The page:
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Thread: Will trade cps for....

  1. #1

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    Looking for north west Dampwood Termites. These live above ground in soft wet wood usually dead. I'm looking for a small infested log that can be shipped for under a million dollars. I will cover shipping and supply some Neps for your trouble.

    Thanks
    Joe

    I do mean small log, no huge standing trees.
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  2. #2

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    Or if you are willing to collect the entire colony of cute little guys including the queen in a jar full of wet brown paper towels, I would be very gratefull and make up the shipping savings in additional plants.

    Thanks
    joe
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  3. #3
    SirKristoff is a poopiehead Ozzy's Avatar
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    Where do these termites live?
    Don't tell me in trees I know that, I want to know what part of the country. I'll see if I can help you out.

  4. #4

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    Information was from tincs.com about the neat gadget page.

    Quote

    Finding a Viable Colony

    In the Pacific Northwest, Dampwoods are pretty common. A friend of mine and I, Kristian Fossler, used to go collect local salamanders, and while out would ocassionally find a colony while flipping over wooden logs. This generally occurred in the very early spring. The way to ensure that you will obtain a viable colony is to be sure that wen you find a group of them, you collect them all. Leave none behind. No soldiers, no immatures. If you are careful, you have just collected the entire colony. Dampwood queens are fairly indistinguishabe fromt he rest of the full grown "immatures". This sounds like an oxymoron, (and is) but a termite will grow to full size in about seven to nine weeks, and then get to work helping out with the colony. When it is time for mating season, wings will emerge, and all the now "reproductives will rush out into the open and start flying around looking for the opposite sex. Dampwoods do not fly well at all, and look like miniature helicopters while they fly. It is quite comical.

    Culturing the Termites

    termites, and this means all termites, eat cellulose material. While they are in captivity, you do not want to stress out the colony, or allow things like ammonia buildup to wipe them out. If you keep the colony with pieces of wood, the chances of you doing this and not knowing what is happening is extremely high; You will also beat the crap out of the colony and their home every time you want to feed some termites to your frogs. also, most do not know that Dampwoods MUST have soggy, soaked, preferably rotting wood - Why run your teeth nto something hard and difficult when you can zip through the same matter that is rotting and ten times as fast?

    I have gotten around this need by going back to what wood is - simply celluclose in it's raw form. Paper towels are nothing more than wood. Simply said, I stack paper towels to the top of a large glass container, (1 quart mason jars work fine) and pour the termites in on top. The paper towels should not be packed down, as you will want a good airflow; Without it, ammonia will build up quickly. the termites, if they have not been too damaged from collecting, will setup shop in the papertowels. not only are they interesting to watch, but you should see babies fairly quickly, and start being able to feed really large, tasty food to your frogs that they will go bananas over every time they see them.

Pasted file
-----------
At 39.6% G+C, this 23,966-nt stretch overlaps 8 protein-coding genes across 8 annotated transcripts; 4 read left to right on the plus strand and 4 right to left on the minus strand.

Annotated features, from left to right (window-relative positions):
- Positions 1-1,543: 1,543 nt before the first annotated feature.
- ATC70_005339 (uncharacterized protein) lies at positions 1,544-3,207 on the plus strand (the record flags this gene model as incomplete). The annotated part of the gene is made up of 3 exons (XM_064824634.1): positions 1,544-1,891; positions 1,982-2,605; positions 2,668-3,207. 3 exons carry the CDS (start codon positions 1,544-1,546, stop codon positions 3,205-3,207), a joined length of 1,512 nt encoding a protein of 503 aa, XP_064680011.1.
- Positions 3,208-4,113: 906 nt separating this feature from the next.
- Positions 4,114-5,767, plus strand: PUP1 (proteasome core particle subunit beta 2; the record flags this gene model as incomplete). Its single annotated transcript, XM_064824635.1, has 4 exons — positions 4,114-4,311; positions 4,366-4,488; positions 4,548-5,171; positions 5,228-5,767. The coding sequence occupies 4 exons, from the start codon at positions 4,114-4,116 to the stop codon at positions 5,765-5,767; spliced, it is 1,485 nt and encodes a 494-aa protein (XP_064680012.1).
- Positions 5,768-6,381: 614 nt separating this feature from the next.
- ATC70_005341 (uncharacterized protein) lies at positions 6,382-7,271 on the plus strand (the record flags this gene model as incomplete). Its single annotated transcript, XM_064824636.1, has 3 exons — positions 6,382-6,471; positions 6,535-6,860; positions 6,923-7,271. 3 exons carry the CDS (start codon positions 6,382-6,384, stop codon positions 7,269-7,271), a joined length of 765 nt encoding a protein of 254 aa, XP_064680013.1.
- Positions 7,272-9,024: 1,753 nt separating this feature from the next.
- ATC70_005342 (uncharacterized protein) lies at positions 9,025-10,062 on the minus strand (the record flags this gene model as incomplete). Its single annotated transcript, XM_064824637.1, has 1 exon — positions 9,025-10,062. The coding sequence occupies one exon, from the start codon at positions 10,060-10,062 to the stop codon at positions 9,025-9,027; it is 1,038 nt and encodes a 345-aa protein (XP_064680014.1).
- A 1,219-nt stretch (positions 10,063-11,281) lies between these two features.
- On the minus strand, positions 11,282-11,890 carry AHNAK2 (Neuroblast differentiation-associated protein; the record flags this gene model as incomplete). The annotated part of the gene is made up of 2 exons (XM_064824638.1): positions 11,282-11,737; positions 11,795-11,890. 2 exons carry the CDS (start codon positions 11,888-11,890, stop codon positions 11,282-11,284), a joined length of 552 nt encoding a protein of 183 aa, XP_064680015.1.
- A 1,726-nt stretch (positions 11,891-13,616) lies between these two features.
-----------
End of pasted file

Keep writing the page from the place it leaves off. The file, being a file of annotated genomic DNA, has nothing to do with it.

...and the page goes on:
[/QUOTE]

  5. #5

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    hehe mark lets go termite huntin!!!! do they exist in ohio? if they do im sure i got them somewhere in the huge woods in my back yard. and it would be a lot of fun too lol. how would one collect them? store them? and ship them? etc let me know and ill do what i can!!!! [img]http://www.**********.com/iB_html/non-cgi/emoticons/biggrin.gif[/img]
    -Douglas-
    In bleak description the waves come crashing; battering the very instinct of every lusting moment to fulfill this gaping desire. A mouth as dry as soot and how it once had tasted of life, fit within a momentís time; And how those fleeting days laid in the light of blissful suffering. -me

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    The ones I'm looking for are often found in a dead fallen log above ground. The easiest way to ship is the entire log if it is small. The hardest way is to pick every little termite out of a really rotten log. Everyone must be captured because the queen looks just like the rest of the adults. They are then stored in a jar full of moist brown paper towels.

    I have never done this because there are no termites in the mountain desert I live in, but anywhere in the north west near sea level (especial near the sea) should have these dampwood termites.

    Actually I believe florida has several species as well.

    DK, If you come across some I advice you to culture them, it is easier than fruit flies and your frogs will love you for it.

    joe
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  7. #7

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    Termite looks very lovely, but I think they will scare me. I might in the future want to culture them, but if I can't find them, I'm guessing to use them as treat cause they get expensive if you keep buying them. Its cheaper to culture ff, springtail, and flour beetles, and meal worms. Then if I have room, I will try culturing termites and aphids. For people wanting to know more information about the termites,

    Quote